>The City of New York is abuzz this morning over the impact of a proposed new building in Manhattan – and it’s not the one you are probably thinking of:
While the rest of the commentariat squabbles over Cordoba House, more popularly known as the “Ground Zero mosque”, many architects, historians, developers, business leaders, community leaders and politicians are debating the plans for 15 Penn Plaza, a proposed re-development of the old Hotel Pennsylvania site across from Penn Station at 34th Street. The new structure, designed by architects Pelli Clark Pelli (headed by César Pelli of Petronas Towers and Canary Wharf fame) is an office tower which will stand 1216 feet tall: just shy of the city’s iconic, 1250 feet tall Empire State Building, located a couple of blocks away. As one can see in the architect-rendered image reproduced below, the proposed glass wedge at 15 Penn Plaza will block views of the Empire State Building to the west.
Proponents say that the construction project will provide jobs and much-needed income to the city at a time of economic crisis – indeed, much as the construction of the Empire State Building itself did during the Great Depression. They believe that the long-term benefits to the city will include the creation of thousands of square feet of income-producing space once the building is completed, as well as alleviating numerous traffic problems as a result of the infrastructure improvements that are part and parcel of the site proposal. They also point to the fact that the skyline of Manhattan has been a constantly changing and evolving one over the centuries, rather than a static series of long-established vistas.
Detractors say that the proposed 15 Penn Plaza tower is unattractive architecturally, and hardly compares to the iconic art deco Empire State Building located only 900 feet away. Not only would the building of the tower ruin the views of Manhattan from the Empire State (a significant source of tourist income) but, they argue, a building of this size should be blocked from construction within 17 blocks of the Empire State, in order to preserve the iconic views of New York. The impact of this tower in the long-term, they feel, would detract from the impact that the Empire State has on the entire economy and culture of the city.
The Empire State Building is currently the tallest building in Manhattan, a title it originally held from its completion until the construction of the World Trade Center, and which it re-gained after 9/11; when the new, 1776-feet tall World Trade Center is finally completed it will once again “shrink”. Yet the World Trade Center is located in Lower Manhattan, not Midtown. Throughout its history, the Empire State has stood in majestic isolation in the Midtown skyline, offering sweeping views of the city from its observation decks, and serving as a kind of center post about which the rest of Manhattan appears to rotate. Its solitary splendor has inspired filmmakers, photographers, writers and artists for the past 80 years. In both versions of “King Kong” for example, the tower is the location for the climax of the film, while hip-hop artist Lauryn Hill used the visual impact of this great central tower of Manhattan to superb and clever effect in her 1998 music video for “Everything Is Everything”, with the Empire State serving as a kind of spindle for the transformation of the island of Manhattan into a giant record turntable.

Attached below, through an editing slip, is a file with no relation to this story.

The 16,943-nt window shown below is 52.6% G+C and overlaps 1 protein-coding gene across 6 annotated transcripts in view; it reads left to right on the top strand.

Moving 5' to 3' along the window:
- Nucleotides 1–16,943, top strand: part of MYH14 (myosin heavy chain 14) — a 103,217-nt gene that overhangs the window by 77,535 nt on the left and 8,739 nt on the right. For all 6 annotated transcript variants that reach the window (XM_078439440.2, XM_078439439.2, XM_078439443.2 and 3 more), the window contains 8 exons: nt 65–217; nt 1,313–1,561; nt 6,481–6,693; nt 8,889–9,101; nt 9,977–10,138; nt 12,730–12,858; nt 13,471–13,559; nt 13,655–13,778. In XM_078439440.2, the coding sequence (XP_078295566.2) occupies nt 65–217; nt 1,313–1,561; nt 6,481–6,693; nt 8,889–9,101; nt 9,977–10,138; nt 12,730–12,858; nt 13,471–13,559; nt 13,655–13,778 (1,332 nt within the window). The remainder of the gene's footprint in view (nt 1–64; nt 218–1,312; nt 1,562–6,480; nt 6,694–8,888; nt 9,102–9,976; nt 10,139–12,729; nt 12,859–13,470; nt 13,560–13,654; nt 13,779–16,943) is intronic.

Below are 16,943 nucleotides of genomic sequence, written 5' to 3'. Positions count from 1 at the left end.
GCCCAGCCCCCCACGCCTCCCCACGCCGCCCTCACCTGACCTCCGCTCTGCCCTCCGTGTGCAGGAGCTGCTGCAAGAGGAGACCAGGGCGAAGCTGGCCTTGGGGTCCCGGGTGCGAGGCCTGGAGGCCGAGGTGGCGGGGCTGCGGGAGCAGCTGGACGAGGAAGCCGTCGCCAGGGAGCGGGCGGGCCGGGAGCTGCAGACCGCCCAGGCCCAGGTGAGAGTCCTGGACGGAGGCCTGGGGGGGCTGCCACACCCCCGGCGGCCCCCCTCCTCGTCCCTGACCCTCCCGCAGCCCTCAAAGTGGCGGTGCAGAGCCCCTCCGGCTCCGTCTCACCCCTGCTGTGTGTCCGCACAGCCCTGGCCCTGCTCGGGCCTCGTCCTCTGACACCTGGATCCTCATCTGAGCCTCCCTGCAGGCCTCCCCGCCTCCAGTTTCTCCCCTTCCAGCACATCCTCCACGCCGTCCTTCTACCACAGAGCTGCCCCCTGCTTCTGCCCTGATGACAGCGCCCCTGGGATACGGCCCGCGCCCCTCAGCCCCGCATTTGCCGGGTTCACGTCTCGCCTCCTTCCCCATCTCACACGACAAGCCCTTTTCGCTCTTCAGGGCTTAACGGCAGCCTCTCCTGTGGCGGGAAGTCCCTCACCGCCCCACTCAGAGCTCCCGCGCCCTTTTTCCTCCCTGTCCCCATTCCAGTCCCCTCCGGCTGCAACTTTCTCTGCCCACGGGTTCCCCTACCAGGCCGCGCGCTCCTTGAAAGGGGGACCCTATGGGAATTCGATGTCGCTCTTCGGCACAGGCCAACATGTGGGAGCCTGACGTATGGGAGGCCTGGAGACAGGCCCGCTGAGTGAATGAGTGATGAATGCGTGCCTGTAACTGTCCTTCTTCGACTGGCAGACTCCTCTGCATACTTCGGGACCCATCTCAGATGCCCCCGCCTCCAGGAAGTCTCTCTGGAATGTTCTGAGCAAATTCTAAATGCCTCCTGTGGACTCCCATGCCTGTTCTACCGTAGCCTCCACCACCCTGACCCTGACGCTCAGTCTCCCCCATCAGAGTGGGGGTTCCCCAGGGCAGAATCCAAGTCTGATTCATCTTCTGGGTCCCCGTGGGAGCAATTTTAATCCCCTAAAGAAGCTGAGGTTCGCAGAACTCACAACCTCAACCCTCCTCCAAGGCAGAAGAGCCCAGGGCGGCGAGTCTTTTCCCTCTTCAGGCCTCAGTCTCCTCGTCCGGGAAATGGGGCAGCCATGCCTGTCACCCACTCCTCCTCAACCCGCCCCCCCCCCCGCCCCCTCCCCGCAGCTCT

In thinking about this issue I reflected on the various cries to allow the construction of tall buildings here in Washington, D.C., if not in the so-called “monumental core” around the National Mall, at the very least in other parts of the city where such buildings would not block the sight lines from the Capitol or White House. In the late 19th century, construction of the 164-feet tall Cairo apartment building here in Washington caused an uproar in Congress that led to the passage of the Heights of Buildings Act, which has kept construction of all buildings in the Federal city to below 150 feet, unless an exemption was granted for an exceptional structure. The end result is a city whose streets are marked by sunlight and trees rather than swirling clouds of dust falling from tall buildings into dark canyon-like streets and sidewalks. In many parts of the city, one can see the Washington Monument or the dome of the Capitol peeking above the rooflines, something which serves to unite much of the city visually.
When it comes to architecture, one cannot simply consider the building itself, but rather the significance of what surrounds it: there is something to be said for uniqueness. This brings us back to where we began, in a sense, with a reflection on the Córdoba mosque. However once again, the subject is not the proposed structure for Lower Manhattan, but rather the original for which it is named.
Following the re-conquest of Spain, the center of the great Mezquita (“Mosque”) of Córdoba, with its iconic horseshoe-shaped striped arches and vast forest of pillars, was replaced with a beautiful but incongruous Gothic cathedral nave. The Holy Roman Emperor Charles V (known in Spain as King Carlos I), gave the green light to the project in 1523 without even having visiting the site – to his later regret. When he came to see the building for the first time in 1526, he is reported to have said, “Here you have built what you or anyone might have built somewhere else, but you have destroyed something that was unique in the world.” As New York’s elected officials consider the proposed 15 Penn Plaza project, this lesson from history ought to be an important part of their consideration.